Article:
UPDATE: One rumored name Deadline has been hearing as aggressive in the hunt to acquire National Research Group: Steve Ballmer, the former Microsoft CEO who has made a name for himself in Hollywood as the owner of the Los Angeles Clippers. Ballmer is becoming a fixture in town after paying a record price and rescuing the team from the scandal-scarred Donald Sterling at a time when the team has eclipsed the Lakers to become the most coveted Staples Center ticket as the Lakers rebuild. We should have an answer about NRG soon enough.
EXCLUSIVE: Nielsen’s five-month search for someone to buy its movie research arm National Research Group (NRG) is over, and an announcement could come as early as tomorrow, we’re told.
NRG is one of the largest companies that provides movie studios with market research about their releases. It has been on the block since June when Nielsen hired banker Jordan Edmiston to explore a sale. Around the same time NRG laid off about a dozen staffers in its Los Angeles office.
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Nielsen did not respond to a call.
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Several companies that kicked the tires dropped out, but market research firm PSB Research signed an NDA and was still talking with Nielsen last month. Political analysts Mark Penn and Doug Schoen created the Washington, D.C.-based firm 35 years ago. It’s part of WPP Group’s Young & Rubicam and provides info on everything from political issues and campaigns to movie openings.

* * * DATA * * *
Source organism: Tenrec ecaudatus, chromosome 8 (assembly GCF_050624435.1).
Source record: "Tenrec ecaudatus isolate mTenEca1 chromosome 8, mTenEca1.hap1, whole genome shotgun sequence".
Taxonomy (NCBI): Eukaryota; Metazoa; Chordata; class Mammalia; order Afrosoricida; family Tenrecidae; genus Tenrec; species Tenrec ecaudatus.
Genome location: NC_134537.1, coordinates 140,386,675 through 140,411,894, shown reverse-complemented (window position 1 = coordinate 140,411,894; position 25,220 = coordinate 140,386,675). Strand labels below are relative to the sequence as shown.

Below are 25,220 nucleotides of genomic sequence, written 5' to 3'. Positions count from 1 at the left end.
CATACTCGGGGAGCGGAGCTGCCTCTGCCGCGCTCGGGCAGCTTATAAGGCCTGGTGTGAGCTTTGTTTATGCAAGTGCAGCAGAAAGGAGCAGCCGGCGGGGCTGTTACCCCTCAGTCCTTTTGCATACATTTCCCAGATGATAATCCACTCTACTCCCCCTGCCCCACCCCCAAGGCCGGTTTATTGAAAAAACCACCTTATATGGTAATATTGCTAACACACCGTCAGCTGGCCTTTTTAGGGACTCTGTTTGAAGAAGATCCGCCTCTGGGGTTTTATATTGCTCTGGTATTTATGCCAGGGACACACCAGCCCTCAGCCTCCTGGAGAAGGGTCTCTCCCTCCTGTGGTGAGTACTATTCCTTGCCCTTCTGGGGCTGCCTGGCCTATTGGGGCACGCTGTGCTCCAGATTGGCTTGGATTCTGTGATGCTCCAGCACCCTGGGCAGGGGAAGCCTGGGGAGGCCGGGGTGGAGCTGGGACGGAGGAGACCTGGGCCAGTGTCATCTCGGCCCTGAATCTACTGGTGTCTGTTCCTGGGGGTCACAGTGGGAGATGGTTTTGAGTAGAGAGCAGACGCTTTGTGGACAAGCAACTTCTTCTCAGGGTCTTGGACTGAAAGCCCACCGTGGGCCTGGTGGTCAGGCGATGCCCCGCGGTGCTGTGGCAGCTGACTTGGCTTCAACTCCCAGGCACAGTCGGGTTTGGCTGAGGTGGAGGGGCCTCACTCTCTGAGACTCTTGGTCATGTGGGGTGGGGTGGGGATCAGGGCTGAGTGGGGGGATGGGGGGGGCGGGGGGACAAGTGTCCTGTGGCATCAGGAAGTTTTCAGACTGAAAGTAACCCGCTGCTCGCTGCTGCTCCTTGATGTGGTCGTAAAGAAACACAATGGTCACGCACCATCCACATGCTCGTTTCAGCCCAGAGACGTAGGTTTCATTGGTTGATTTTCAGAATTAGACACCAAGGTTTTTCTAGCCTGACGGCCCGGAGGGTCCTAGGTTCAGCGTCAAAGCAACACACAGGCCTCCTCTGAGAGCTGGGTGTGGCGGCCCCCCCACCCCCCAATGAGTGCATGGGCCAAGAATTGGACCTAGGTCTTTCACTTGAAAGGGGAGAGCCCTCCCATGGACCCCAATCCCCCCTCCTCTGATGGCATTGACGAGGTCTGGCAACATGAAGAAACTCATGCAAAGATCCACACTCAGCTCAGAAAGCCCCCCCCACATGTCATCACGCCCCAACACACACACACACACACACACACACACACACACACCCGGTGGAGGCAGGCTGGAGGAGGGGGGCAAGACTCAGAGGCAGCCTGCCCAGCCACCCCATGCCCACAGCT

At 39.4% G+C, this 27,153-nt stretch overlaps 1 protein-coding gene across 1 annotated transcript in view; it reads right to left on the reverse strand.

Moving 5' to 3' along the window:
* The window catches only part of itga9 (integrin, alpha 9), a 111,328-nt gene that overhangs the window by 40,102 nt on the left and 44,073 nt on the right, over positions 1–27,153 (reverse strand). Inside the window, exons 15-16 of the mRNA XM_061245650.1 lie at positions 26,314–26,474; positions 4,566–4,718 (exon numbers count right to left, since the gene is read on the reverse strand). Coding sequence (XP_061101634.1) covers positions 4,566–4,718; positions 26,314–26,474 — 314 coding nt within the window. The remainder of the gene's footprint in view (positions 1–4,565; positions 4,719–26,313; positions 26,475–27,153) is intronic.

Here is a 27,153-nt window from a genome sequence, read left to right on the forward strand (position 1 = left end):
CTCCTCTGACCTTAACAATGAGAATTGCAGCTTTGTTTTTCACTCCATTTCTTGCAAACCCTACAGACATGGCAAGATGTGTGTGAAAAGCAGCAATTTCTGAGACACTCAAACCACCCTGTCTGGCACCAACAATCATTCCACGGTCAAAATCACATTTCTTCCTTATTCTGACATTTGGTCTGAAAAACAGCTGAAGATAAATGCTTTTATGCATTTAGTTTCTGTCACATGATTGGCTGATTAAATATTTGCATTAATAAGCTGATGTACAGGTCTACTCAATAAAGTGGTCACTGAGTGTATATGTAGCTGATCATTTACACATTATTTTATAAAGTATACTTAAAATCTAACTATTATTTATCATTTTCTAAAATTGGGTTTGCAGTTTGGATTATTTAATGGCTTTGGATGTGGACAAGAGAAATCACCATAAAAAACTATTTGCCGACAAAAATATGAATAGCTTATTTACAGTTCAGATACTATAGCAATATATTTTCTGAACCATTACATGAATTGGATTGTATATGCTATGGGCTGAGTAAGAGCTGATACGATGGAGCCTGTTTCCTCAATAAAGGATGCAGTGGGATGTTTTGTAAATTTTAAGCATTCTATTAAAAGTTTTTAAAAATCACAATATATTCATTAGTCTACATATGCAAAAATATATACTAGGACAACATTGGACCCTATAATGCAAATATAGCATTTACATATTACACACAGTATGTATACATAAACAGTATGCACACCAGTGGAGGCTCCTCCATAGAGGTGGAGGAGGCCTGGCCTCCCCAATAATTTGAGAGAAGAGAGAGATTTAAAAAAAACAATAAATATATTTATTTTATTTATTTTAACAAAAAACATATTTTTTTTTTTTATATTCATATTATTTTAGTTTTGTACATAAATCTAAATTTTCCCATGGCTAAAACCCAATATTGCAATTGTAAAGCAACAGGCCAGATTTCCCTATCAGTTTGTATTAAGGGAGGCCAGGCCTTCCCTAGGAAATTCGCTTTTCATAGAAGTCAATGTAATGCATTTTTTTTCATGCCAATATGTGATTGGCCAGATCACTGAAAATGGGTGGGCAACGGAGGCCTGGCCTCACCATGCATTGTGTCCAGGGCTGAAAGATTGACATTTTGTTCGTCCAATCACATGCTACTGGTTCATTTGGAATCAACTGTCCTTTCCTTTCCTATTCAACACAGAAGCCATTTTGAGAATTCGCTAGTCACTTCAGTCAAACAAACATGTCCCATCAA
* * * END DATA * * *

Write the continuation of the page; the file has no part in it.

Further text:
In July PSB named Jon Penn CEO of its media and entertainment practice. He has worked with studios since 2003.
Nielsen plans to sell NRG’s brand name and capability to track films in the U.S. and abroad. NRG has been around for 37 years and is synonymous with movie tracking. VNU (which at one time owned The Hollywood Reporter) bought NRG in 1997 for $44 million. In 2002, after VNU acquired Nielsen Media Research, it integrated NRG into Nielsen.
Shares in the company best known for its TV ratings have appreciated about 8% so far this year as it struggles to persuade media and ad companies that it’s up to measuring audiences on digital devices as well as traditional televisions. Rentrak and comScore recently said that they plan to merge, and challenge Nielsen.
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